Birte Kont has written an excellent bildingsroman about a Jewish girl’s coming of age in the 1950’s and '60´s. It is a brutal story of the inevitable cost of silence when grown-ups choose to protect themselves from the painful task of unravelling their past. But it is also an entertaining story about growing up as a child and youth in Copenhagen during the 1960’s.
Marie Louise Kjølbye, Information
Even in an international context the novel’s portrayal of the Jewish silence after the War and the impact that silence had on the next generation is of extreme relevance today. The novel is truly an impressive piece of work.
Moritz Schramm, Kristeligt Dagblad
A fine narration about what it means to be homeless in one’s own home and finding one’s identity in the deep roots of history. Though the theme of the novel is serious Birte Kont has equipped her protagonist with a well-developed sense of humor, particularly when it comes to the many comical paradoxes that arise due to the family’s restriction of certain topics and their simultaneous tendency to talk endlessly without really saying anything at all.
Henriette Bacher Lind, Jyllands-Posten
It’s an impressive piece of work. The fact that the novel is a portrayal of that which is left untold and the crucial role it plays for our nameless protagonist is precisely what makes Birte Kont’s novel so special. It is empathic yet at the same time perceptive while never betraying the people nor the environment it depicts. It also extends far beyond the ordinary portrayal of what it means to be of a minority group and deals with an aspect of human existence that is universal, which is what lifts A Place Nowhere above most other novels this season.
Christina Blangstrup Dahl, Frederiksborg Amts Avis
An excellent little bildingsroman that is filled both with humor and insight. Birte Kont has written an excellent novel about a childhood amongst traumatized Danish Jews. The basic theme of the book addresses the necessity of knowing one’s own history in order to not only embrace it but also have the ability to get on with one’s life.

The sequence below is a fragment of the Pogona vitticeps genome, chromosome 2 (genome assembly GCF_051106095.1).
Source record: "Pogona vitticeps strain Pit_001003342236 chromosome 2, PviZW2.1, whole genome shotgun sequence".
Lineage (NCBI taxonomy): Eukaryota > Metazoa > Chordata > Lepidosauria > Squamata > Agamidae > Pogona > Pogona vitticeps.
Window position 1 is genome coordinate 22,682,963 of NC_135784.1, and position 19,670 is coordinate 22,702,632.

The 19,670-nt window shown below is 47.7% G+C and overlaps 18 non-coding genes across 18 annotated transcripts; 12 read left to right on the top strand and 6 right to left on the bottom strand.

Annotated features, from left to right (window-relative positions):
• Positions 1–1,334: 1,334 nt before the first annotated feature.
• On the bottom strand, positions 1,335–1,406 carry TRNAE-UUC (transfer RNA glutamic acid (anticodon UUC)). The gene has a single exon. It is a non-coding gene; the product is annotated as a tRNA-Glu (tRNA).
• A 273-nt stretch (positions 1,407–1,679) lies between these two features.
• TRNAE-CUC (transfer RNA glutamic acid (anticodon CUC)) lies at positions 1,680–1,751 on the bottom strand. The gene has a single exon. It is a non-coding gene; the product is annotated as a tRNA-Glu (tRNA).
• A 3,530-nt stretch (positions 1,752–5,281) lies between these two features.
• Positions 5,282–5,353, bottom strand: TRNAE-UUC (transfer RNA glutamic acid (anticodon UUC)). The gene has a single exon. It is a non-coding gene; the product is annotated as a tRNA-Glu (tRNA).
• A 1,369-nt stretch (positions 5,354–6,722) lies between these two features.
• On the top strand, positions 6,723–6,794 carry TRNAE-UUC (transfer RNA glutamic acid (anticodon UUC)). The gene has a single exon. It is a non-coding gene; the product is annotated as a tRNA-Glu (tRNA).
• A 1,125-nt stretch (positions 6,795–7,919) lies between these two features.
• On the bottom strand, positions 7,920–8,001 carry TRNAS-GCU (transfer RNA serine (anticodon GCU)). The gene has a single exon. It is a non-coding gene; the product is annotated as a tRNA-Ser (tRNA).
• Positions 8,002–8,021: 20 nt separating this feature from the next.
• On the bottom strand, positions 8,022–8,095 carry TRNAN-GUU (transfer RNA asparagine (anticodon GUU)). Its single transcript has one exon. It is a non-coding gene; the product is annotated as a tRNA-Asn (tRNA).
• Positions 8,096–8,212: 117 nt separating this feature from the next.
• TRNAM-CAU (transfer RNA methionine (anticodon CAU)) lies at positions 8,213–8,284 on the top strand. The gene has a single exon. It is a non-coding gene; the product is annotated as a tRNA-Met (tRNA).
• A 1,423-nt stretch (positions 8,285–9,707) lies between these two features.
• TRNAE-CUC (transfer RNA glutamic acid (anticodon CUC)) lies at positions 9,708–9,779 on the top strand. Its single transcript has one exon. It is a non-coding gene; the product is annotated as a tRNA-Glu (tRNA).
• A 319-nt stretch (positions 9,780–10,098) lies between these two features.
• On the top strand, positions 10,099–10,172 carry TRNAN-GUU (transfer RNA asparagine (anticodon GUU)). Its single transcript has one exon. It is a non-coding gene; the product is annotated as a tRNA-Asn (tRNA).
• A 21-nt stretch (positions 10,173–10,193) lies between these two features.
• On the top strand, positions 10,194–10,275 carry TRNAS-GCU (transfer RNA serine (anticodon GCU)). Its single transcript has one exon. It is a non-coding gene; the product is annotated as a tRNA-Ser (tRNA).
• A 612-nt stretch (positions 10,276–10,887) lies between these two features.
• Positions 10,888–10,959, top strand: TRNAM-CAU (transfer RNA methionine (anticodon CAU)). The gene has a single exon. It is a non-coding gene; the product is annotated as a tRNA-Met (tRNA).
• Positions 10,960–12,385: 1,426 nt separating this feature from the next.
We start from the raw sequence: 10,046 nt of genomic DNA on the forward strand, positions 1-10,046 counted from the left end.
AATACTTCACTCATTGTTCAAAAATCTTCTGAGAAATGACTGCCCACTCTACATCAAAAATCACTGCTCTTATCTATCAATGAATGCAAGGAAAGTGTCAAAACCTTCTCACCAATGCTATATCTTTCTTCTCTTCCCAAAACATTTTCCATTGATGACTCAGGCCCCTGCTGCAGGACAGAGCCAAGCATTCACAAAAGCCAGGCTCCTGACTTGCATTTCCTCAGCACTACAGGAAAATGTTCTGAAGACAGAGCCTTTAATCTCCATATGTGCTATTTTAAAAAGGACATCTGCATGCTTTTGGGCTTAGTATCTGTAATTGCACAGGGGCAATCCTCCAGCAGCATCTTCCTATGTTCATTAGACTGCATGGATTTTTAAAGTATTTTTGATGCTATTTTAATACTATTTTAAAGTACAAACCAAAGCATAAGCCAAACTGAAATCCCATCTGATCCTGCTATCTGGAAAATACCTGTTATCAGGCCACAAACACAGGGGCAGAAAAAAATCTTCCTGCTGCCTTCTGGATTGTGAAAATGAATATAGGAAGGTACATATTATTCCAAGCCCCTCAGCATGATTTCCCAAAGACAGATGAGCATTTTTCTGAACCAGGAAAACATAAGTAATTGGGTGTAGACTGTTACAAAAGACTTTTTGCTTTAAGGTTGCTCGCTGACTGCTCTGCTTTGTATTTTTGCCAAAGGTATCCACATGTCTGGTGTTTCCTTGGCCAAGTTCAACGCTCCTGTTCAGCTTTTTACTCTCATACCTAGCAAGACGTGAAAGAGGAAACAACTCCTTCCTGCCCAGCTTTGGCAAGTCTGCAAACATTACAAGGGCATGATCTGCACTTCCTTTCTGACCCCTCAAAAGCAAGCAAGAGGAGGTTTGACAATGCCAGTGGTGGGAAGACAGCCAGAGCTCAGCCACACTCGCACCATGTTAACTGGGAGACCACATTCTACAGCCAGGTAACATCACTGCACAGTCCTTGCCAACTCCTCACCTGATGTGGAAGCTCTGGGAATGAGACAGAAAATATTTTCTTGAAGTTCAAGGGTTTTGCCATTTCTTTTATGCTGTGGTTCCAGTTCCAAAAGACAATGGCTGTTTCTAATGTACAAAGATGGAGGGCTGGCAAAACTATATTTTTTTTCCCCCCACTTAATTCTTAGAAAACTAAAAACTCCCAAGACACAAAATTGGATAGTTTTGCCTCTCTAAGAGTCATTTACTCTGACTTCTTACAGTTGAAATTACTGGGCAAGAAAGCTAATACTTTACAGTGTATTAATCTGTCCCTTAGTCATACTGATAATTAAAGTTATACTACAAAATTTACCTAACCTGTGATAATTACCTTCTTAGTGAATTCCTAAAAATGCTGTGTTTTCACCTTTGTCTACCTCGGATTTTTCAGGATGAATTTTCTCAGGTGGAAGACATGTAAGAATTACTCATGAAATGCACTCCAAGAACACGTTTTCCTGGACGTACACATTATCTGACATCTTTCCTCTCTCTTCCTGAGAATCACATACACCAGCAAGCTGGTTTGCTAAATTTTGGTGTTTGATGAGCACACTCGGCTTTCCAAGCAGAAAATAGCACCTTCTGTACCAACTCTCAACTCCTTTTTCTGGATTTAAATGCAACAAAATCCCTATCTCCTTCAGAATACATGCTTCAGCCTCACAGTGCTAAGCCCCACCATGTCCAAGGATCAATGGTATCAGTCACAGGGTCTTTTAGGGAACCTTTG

Marie Tetzlaff, Politiken
A beautiful and clever book about a girl who finally manages to find herself, her lineage and her closest family. In general, Birte Kont artfully manages to provide a precise and convincing depiction of her characters, and almost always with a twinkle in her eye.
Jens Henneberg, Nordjyske Stiftstidende
A beautiful, sensual novel about a little girl who, due to a misunderstood view on protection on the part of her family, is kept unaware of her Jewish family’s past.
Lektør Per Månson
Birte Kont is the former chief editor of the Danish Jewish Community’s monthly magazine, as well as a writer and woman of letters. Using her Master’s thesis on Franz Kafka as her point of departure, she wrote Kafka’s Guilt Identity: a Modern Jewish Skeptic Wrestles with the Law, which was published in 2002, and she received a work grant in 2000 and in 2003 from the Danish Arts Council for cultural essay writing. She has participated in, among other things, the Kafka’s Matliary Festival in 2008 in Slovakia, where she gave lectures, as well as in the Kafka Marathon in LiteraturHaus in Copenhagen in 2009. She debuted as a fiction writer in 2011 with the novel En by i Rusland (A Place Nowhere), and in 2012 received a work grant from the Danish Arts Council for fiction writing. The novel was re-published in 2015 as an e-book. She is a member of the board for Fiction Writers in the Danish Writers Guild.
Nina Sokol is a poet and translator in the midst of translating novels, short stories, plays and poems by Danish writers. She was a grant poet-in-residence at The Vermont Studio Center in 2011. She has received several grants from the Danish Arts Council to translate plays, including a play written by the fairy tale writer H.C. Andersen which was published by the journal InTranslation. She has also translated an excerpt from one of the winning novels of last year’s EU Prize for Literature (Danish, 2016) as well as translated such authors Niviaq Korneliussen and Bjørn Rasmussen. Her own poems have appeared in American journals, including Miller’s Pond and the Hiram Poetry Review, and a collection was published by Lapwing Publications in Belfast, Ireland (2015).